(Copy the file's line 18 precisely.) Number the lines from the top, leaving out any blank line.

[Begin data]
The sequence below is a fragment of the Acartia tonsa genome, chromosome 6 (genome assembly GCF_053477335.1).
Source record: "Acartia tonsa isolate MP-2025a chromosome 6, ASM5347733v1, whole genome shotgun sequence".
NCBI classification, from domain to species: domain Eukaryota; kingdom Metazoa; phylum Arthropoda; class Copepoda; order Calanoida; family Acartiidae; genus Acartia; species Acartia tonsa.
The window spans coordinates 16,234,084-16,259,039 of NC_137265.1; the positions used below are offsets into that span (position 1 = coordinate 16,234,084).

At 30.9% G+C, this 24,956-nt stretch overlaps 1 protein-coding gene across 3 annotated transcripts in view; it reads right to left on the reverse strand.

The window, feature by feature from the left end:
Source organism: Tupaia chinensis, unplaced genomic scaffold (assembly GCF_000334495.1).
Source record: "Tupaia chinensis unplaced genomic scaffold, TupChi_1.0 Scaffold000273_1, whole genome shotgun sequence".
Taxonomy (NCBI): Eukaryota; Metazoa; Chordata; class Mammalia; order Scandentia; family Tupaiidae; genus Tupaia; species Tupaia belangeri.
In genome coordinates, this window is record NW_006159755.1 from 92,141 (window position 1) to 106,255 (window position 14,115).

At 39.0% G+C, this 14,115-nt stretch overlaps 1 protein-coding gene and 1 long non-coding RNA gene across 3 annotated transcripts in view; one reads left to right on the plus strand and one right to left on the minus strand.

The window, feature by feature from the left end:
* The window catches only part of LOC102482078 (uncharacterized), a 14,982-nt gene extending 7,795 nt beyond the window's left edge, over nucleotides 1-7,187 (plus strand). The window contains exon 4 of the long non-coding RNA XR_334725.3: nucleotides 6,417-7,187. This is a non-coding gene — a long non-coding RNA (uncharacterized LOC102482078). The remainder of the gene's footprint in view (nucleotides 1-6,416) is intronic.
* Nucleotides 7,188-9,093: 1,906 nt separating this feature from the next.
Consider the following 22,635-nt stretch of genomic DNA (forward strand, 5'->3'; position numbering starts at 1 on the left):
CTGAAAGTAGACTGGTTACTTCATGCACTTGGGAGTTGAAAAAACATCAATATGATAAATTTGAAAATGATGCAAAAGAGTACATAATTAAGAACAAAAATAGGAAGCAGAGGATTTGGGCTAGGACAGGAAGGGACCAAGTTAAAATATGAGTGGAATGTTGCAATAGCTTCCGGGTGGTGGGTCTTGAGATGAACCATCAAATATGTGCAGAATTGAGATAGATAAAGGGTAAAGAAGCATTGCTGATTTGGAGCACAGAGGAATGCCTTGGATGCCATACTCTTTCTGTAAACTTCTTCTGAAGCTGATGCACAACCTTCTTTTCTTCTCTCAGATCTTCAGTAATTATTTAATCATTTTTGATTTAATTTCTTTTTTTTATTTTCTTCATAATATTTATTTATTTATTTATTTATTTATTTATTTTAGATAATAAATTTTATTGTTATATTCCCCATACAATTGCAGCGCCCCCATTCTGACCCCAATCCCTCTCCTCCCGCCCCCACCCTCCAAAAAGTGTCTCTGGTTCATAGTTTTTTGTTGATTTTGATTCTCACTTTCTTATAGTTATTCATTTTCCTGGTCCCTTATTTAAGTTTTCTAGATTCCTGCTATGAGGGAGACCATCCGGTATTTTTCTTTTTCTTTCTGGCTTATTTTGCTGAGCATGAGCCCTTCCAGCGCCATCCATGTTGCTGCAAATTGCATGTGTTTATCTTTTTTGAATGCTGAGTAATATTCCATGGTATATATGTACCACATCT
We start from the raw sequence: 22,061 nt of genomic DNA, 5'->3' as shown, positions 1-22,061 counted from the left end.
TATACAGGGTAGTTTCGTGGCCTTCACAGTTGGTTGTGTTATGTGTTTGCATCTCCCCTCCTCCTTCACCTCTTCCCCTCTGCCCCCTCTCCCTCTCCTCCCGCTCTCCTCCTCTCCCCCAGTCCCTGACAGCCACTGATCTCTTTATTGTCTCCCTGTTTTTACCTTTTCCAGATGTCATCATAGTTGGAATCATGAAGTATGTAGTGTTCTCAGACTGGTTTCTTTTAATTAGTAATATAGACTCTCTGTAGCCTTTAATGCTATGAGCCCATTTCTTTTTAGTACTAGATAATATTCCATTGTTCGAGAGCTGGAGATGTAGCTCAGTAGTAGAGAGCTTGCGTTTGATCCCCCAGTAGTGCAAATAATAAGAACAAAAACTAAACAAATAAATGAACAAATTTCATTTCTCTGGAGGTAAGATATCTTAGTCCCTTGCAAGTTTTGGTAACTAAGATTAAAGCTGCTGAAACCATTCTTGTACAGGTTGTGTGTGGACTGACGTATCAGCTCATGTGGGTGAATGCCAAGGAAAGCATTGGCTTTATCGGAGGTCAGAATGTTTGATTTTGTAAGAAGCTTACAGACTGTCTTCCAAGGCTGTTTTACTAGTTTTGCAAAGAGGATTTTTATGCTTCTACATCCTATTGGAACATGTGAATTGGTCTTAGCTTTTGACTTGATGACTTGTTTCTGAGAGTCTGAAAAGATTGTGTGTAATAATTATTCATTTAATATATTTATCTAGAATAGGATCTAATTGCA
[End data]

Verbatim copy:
TATACAGGGTAGTTTCGTGGCCTTCACAGTTGGTTGTGTTATGTGTTTGCATCTCCCCTCCTCCTTCACCTCTTCCCCTCTGCCCCCTCTCCCTCTCCTCCCGCTCTCCTCCTCTCCCCCAGTCCCTGACAGCCACTGATCTCTTTATTGTCTCCCTGTTTTTACCTTTTCCAGATGTCATCATAGTTGGAATCATGAAGTATGTAGTGTTCTCAGACTGGTTTCTTTTAATTAGTAATATAGACTCTCTGTAGCCTTTAATGCTATGAGCCCATTTCTTTTTAGTACTAGATAATATTCCATTGTTCGAGAGCTGGAGATGTAGCTCAGTAGTAGAGAGCTTGCGTTTGATCCCCCAGTAGTGCAAATAATAAGAACAAAAACTAAACAAATAAATGAACAAATTTCATTTCTCTGGAGGTAAGATATCTTAGTCCCTTGCAAGTTTTGGTAACTAAGATTAAAGCTGCTGAAACCATTCTTGTACAGGTTGTGTGTGGACTGACGTATCAGCTCATGTGGGTGAATGCCAAGGAAAGCATTGGCTTTATCGGAGGTCAGAATGTTTGATTTTGTAAGAAGCTTACAGACTGTCTTCCAAGGCTGTTTTACTAGTTTTGCAAAGAGGATTTTTATGCTTCTACATCCTATTGGAACATGTGAATTGGTCTTAGCTTTTGACTTGATGACTTGTTTCTGAGAGTCTGAAAAGATTGTGTGTAATAATTATTCATTTAATATATTTATCTAGAATAGGATCTAATTGCA